Like all visions that reach no further and dream no deeper than a tinkering and accounting of the economy, the awareness of the costs which lie outside of their blueprint is pre-emptively snuffed out. Genocide is now. Ecocide is now. Omnicide is now. And it is the world of work and factories and agricultural domestication that has birthed this state of affairs. The mayhem of civilized way of “life” is undeniably, factually horrendous. The mayhem attributed to the enemies of civilization is wholly conjectural.
The lives and dreams of coral reefs and orcas, the aspirations of wolves and salmon and dragonflies and fungus and prairies, the health and well-being of the traditional indigenous peoples of the world… these all are intimately connected to the fate of human society as a whole, and they figure not at all in the workerist vision. Some slapdash scheme of a collectively-run post-industrial society somehow accommodating these is laughably implausible.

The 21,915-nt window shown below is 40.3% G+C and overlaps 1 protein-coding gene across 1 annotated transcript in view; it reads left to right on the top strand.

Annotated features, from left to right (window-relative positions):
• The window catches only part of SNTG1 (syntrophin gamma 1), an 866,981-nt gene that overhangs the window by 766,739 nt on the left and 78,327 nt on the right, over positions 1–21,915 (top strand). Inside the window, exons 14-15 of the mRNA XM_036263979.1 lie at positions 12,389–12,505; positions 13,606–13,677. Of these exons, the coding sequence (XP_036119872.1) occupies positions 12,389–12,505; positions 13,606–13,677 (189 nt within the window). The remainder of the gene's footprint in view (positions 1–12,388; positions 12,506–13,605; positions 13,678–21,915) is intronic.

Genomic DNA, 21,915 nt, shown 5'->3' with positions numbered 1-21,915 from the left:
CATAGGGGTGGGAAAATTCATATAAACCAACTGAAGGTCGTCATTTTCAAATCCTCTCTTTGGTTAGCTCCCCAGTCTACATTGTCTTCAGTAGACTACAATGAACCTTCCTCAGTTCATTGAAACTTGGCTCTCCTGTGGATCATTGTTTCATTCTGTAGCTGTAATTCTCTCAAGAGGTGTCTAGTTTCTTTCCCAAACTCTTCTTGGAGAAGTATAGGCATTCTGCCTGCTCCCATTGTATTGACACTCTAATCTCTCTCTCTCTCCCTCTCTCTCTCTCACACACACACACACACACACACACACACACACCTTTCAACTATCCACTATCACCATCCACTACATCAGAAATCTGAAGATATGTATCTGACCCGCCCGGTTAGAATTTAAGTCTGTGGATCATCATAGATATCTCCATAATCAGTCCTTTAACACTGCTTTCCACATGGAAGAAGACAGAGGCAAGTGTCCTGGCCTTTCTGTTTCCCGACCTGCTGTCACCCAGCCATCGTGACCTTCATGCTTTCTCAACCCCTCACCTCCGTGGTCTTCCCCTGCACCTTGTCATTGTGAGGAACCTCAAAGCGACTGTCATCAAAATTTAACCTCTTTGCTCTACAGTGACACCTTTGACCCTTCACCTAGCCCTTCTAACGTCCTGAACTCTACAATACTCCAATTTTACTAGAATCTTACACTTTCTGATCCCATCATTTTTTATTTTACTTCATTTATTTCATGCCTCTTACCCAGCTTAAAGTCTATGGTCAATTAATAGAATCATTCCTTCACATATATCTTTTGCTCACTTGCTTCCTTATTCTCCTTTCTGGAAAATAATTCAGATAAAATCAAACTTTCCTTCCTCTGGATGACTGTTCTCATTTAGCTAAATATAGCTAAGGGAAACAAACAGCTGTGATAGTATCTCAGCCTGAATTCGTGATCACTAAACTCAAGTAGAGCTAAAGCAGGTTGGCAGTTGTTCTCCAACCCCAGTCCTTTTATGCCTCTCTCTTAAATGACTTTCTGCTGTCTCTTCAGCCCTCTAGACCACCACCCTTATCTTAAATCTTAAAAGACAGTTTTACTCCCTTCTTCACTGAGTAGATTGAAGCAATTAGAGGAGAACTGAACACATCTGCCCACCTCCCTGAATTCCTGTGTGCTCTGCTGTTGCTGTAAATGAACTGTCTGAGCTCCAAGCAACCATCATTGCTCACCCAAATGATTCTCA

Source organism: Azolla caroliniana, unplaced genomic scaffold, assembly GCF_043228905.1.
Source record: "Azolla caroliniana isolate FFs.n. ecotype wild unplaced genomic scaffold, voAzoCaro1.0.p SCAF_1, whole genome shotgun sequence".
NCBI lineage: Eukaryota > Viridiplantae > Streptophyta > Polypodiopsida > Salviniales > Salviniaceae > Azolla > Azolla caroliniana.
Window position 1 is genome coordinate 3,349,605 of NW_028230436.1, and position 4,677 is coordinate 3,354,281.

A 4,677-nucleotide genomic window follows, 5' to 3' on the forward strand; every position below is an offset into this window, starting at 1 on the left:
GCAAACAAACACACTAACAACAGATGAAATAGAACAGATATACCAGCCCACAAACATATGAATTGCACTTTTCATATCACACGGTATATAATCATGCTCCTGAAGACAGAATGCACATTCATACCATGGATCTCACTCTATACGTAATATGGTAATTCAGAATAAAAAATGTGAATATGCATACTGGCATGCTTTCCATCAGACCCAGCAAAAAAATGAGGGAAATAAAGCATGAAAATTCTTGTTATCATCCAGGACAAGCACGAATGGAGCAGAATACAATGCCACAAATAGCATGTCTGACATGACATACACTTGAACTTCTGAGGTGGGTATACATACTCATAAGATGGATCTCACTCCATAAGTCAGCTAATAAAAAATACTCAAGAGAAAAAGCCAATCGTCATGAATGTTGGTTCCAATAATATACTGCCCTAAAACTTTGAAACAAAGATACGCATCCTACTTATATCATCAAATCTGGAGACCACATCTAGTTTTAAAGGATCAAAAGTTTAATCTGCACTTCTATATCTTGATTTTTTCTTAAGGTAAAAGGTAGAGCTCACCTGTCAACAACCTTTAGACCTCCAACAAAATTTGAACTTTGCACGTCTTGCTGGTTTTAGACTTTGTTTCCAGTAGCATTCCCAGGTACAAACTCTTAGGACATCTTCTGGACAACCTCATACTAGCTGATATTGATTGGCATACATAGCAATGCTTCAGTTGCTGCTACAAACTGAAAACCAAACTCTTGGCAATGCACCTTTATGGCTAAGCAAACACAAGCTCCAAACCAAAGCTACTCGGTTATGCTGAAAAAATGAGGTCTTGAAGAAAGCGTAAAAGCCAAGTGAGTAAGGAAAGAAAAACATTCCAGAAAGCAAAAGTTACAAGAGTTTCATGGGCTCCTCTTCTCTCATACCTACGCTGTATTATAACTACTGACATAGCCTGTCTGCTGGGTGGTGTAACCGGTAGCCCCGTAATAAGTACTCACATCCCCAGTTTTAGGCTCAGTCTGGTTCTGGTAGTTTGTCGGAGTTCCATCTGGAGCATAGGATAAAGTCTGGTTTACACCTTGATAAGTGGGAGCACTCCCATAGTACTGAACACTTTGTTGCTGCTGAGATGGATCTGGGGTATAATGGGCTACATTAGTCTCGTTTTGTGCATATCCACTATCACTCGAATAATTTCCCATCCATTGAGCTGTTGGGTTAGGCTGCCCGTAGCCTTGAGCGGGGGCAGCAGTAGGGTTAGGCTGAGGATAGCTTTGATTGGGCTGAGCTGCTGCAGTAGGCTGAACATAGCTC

Like the “Pilgrims” being toasted on this day, the true “barbarism” has always lain with the civilized. The ideal society of the Left-anarchists, the capitalism of Marx’s day, and the feudalism, pastoralism, and simple agrarian civilizations of yore and yonder– all of these have more in common with each other than any one of them has in common with the untrammeled life of the foragers, of the social hunters, of those who remain or aspire to be truly at home in the world, if only through the realization that they are its honored guests and not its masters. The spectrum of lifeways that obtained for over 99% of human existence, before civilization came along in the last couple of seconds, geologically speaking, and murdered almost the entire biosphere. The cast of historical characters who are smitten with the accumulation of surplus capital in one form or another are distinct from those who insist on the society against the state. What’s more is that their two modes being, perception, and subsistence cannot coexist for long. They are absolutely incompatible. As we see.